Tomorrowland fails to redeem Disney, Central Florida

wpid-wp-1433187834435.png

image

I saw Tomorrowland. I didn’t like it. It was full of fascism, creepy man-girl love, and conspiracy theories mixed in with pop science. But that wasn’t why I didn’t like it. It conflated intelligence with totalitarianism and inflated its business model of purveying sentiment and thrills for your money to something bigger, ending up preachy and self congratulatory like a religion. But that wasn’t why I didn’t like it. It had a spunky, adorkable teenage girl paired with a spunky, robotic, tweener girl-Terminator (Terminatrix) rocking a squeaky posh Brit accent like she was the Poopourri girl’s sister. But that’s not why I hated it. It had Clooney trying to hold together this turducken of a film with his pleasant face, but alas! The final moment of one worldness had an inspiring message but was botched by the mashup of the end of Mad Men Coca Cola commercial with a United Colors of Bennetton riff but that’s not the reason why. I hated the movie because it sold a false promise, a lie.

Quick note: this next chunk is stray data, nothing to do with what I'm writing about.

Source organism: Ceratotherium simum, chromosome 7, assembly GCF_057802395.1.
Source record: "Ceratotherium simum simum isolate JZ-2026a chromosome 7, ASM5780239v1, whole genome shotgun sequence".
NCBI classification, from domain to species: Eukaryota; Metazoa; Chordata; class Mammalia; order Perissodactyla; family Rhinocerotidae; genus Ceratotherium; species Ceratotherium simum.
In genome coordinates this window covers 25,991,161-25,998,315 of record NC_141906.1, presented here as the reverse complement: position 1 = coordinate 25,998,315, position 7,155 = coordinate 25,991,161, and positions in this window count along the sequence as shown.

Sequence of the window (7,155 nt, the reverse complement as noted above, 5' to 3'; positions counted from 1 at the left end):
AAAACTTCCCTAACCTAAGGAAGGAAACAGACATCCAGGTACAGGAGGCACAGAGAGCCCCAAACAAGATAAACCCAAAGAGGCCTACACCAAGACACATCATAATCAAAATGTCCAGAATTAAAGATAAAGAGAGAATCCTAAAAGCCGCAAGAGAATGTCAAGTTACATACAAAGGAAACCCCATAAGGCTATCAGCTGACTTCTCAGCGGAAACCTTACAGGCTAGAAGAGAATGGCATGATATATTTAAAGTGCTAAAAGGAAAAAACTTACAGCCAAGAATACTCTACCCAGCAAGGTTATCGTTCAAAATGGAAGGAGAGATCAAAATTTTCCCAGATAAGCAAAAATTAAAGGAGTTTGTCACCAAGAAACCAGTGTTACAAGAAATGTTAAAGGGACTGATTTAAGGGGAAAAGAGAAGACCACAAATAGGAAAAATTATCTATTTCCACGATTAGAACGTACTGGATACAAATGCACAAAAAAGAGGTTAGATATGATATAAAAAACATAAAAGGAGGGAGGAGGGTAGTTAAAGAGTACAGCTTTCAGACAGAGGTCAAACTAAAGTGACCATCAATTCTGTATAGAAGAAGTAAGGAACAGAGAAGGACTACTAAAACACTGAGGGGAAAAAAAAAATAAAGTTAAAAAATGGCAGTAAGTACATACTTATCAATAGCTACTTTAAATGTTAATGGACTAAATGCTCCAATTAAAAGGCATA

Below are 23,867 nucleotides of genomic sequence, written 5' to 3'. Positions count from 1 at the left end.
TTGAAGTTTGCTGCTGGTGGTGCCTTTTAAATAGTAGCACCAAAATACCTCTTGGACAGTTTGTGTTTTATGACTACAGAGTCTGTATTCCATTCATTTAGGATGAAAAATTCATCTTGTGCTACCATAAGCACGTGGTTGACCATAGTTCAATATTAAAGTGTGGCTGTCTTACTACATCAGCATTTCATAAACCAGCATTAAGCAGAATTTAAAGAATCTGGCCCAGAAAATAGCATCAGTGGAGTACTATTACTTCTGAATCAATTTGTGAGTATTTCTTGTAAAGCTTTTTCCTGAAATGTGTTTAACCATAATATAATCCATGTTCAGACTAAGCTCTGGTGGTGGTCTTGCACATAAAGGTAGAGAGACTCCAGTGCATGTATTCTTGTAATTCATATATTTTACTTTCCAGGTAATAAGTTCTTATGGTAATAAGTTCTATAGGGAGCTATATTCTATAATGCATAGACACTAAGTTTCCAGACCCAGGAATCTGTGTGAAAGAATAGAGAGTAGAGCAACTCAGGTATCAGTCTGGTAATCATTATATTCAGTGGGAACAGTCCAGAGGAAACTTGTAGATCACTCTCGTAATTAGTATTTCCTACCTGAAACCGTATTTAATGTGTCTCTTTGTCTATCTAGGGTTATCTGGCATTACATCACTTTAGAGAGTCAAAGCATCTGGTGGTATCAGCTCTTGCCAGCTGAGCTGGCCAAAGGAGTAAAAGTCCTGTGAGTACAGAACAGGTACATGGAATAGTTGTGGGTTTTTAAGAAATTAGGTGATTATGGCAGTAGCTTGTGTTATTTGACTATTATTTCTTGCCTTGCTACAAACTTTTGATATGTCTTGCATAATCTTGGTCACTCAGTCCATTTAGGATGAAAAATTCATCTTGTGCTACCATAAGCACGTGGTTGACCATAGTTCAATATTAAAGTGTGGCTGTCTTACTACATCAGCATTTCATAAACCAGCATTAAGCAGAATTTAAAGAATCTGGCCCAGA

I grew up in Florida in the late seventies and early eighties, which meant frequent trips to Disney during its late heyday. To visit Disney at that time was analogous to going to Vegas during the Rat Pack era, or a jaunt to the Forum during Aurelian Rome. Disney was the economic heart of Florida and at that time had the power to move heaven and earth to reshape swampland and orange fields into a year long festival of America’s middle class and everyone else in the world who aspired to be like a white middle class American. The rides and flow of the park was focused on not just selling Disney but a world view that was at the heart of Walt Disney’s dream of one day creating an ideal society of Alphas, to borrow from A Brave New World, to recast the world in order, cleanliness, and happiness. The parking was like a North Korean mass game, and the monorail, which was the only commuter rail in Florida, was a testimony to a triumph of mouse-based will. There was a religion-like orthodoxy to this vision of Disney’s, and the first generation of Disney leadership immediately started to veer into something that all religions understand –you need money to generate power to generate money to generate power and so on.